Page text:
Principal Bundle

In mathematics, a principal bundle is a mathematical object which formalizes some of the essential features of the Cartesian product X × G of a space X with a group G. In the same way as with the Cartesian product, a principal bundle P is equipped with

  1. An action of G on P, analogous to (x,g)h = (x, gh) for a product space.
  2. A projection onto X. For a product space, this is just the projection onto the first factor, (x,g) → x.

Unlike a product space, principal bundles lack a preferred choice of identity cross-section; they have no preferred analog of (x,e). Likewise, there is not generally a projection onto G generalizing the projection onto the second factor, X × GG which exists for the Cartesian product. They may also have a complicated topology, which prevents them from being realized as a product space even if a number of arbitrary choices are made to try to define such a structure by defining it on smaller pieces of the space.

A common example of a principal bundle is the frame bundle FE of a vector bundle E, which consists of all ordered bases of the vector space attached to each point. The group G in this case is the general linear group, which acts in the usual way on ordered bases. Since there is no preferred way to choose an ordered basis of a vector space, a frame bundle lacks a canonical choice of identity cross-section.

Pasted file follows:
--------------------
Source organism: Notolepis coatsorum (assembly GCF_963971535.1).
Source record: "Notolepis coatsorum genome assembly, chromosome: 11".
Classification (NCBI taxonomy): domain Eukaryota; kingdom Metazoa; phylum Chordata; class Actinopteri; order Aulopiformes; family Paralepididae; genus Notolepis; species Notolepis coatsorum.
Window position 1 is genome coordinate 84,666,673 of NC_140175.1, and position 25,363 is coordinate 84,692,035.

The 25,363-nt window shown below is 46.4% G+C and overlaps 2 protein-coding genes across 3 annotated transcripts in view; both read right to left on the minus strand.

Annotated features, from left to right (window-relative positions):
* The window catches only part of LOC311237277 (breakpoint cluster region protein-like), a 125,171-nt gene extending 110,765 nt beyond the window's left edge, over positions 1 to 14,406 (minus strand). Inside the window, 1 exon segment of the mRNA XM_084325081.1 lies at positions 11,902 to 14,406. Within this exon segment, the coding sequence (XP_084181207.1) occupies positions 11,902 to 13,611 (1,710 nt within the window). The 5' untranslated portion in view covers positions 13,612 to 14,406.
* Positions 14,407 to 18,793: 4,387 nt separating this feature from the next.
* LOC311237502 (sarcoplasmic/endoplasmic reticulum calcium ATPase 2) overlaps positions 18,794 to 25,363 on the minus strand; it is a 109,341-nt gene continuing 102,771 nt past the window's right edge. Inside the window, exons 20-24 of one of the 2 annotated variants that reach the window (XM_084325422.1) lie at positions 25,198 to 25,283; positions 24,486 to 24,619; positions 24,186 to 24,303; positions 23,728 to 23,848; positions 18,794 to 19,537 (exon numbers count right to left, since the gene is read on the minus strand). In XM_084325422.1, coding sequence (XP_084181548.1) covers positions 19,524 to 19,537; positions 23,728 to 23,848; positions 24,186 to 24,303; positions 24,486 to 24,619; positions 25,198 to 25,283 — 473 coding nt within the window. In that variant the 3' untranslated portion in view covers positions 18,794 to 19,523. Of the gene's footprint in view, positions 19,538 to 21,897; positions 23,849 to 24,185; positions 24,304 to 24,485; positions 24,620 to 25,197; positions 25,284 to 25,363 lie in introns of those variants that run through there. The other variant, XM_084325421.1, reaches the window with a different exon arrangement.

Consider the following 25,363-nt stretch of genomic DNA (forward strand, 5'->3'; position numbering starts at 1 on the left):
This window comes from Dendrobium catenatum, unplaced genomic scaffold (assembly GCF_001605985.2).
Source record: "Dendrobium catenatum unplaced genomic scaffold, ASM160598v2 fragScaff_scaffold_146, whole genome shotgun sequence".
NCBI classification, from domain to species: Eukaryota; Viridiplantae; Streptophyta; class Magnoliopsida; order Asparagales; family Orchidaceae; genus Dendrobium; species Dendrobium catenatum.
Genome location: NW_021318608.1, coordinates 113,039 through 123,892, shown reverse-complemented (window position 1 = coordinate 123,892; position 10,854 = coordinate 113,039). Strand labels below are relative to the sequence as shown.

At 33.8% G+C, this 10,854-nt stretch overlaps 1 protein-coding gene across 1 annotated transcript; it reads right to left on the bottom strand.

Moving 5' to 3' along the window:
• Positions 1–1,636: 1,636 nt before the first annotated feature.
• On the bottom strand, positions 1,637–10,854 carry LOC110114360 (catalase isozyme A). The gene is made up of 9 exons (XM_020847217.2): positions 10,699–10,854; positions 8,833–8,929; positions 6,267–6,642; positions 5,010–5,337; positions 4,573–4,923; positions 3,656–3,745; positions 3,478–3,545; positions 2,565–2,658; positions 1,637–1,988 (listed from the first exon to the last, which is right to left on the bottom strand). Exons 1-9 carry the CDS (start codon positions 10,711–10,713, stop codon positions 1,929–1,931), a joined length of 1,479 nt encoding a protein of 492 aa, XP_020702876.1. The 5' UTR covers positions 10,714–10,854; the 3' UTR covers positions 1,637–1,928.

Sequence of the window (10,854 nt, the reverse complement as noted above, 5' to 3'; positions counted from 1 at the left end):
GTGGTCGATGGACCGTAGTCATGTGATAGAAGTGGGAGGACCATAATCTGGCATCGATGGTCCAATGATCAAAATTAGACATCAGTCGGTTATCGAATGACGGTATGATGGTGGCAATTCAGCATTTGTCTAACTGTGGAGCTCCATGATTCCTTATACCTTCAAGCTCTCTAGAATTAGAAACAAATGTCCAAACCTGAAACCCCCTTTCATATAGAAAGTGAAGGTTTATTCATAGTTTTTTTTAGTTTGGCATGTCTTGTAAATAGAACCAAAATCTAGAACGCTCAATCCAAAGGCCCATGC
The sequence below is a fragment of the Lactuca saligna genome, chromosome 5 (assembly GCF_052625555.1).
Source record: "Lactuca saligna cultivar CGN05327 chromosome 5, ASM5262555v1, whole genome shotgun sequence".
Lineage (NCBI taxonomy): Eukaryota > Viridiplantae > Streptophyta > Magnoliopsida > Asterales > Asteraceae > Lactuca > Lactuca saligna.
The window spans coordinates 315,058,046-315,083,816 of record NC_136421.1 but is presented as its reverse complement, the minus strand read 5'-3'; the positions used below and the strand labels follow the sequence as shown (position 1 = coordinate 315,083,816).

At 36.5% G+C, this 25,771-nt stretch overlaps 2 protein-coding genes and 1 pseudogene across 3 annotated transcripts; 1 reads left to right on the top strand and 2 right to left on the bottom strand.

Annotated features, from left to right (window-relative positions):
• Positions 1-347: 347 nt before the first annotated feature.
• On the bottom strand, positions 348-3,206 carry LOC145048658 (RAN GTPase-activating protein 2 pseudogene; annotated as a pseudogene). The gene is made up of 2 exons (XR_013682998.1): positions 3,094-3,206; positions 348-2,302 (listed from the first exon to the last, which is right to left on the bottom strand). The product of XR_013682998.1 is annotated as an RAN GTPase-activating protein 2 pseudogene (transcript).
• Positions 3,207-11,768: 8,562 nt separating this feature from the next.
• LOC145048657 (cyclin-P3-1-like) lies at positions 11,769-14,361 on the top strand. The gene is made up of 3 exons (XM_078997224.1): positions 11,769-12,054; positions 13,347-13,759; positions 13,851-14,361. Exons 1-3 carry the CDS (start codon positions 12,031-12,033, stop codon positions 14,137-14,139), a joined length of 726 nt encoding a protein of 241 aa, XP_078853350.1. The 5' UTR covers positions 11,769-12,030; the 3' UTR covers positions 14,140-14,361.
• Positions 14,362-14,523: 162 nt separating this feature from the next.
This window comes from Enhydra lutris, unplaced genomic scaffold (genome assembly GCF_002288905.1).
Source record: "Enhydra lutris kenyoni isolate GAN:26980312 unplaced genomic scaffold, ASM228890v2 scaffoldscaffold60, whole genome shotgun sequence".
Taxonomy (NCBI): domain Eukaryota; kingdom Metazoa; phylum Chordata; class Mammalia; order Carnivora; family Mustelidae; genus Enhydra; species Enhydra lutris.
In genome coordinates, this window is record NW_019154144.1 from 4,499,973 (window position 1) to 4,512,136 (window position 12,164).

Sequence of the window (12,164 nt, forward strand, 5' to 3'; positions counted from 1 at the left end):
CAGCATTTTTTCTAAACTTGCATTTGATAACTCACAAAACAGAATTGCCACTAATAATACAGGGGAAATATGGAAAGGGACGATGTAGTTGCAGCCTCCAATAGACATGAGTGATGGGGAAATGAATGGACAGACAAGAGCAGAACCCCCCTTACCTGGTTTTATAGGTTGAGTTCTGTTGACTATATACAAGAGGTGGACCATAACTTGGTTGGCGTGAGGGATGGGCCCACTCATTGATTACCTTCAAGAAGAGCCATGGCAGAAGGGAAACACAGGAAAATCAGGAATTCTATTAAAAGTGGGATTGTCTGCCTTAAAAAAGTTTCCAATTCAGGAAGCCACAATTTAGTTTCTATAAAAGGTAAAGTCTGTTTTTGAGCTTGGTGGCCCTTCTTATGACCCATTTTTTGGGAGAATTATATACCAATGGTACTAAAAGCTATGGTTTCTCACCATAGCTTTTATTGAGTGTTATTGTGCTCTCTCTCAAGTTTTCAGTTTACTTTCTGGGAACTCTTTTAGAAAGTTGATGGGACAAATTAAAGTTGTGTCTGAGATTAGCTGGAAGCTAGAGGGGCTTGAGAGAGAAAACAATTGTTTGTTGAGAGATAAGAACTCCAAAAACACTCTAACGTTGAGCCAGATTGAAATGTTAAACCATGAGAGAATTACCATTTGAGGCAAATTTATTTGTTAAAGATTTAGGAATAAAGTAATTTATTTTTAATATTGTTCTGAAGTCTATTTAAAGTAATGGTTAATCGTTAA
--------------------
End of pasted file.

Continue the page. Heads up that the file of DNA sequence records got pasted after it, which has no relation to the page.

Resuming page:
Principal bundles have important applications in topology and differential geometry. They have also found application in physics where they form part of the foundational framework of gauge theories. Principal bundles provide a unifying framework for the theory of fiber bundles in the sense that all fiber bundles with structure group G determine a unique principal G-bundle from which the original bundle can be reconstructed.

Read more about Principal Bundle:  Formal Definition, Examples, Classification of Principal Bundles

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Classification of Principal Bundles
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Famous quotes containing the words bundle and/or principal:

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    Henry David Thoreau (1817–1862)

    Rather than have it the principal thing in my son’s mind, I would gladly have him think that the sun went round the earth, and that the stars were so many spangles set in the bright blue firmament.
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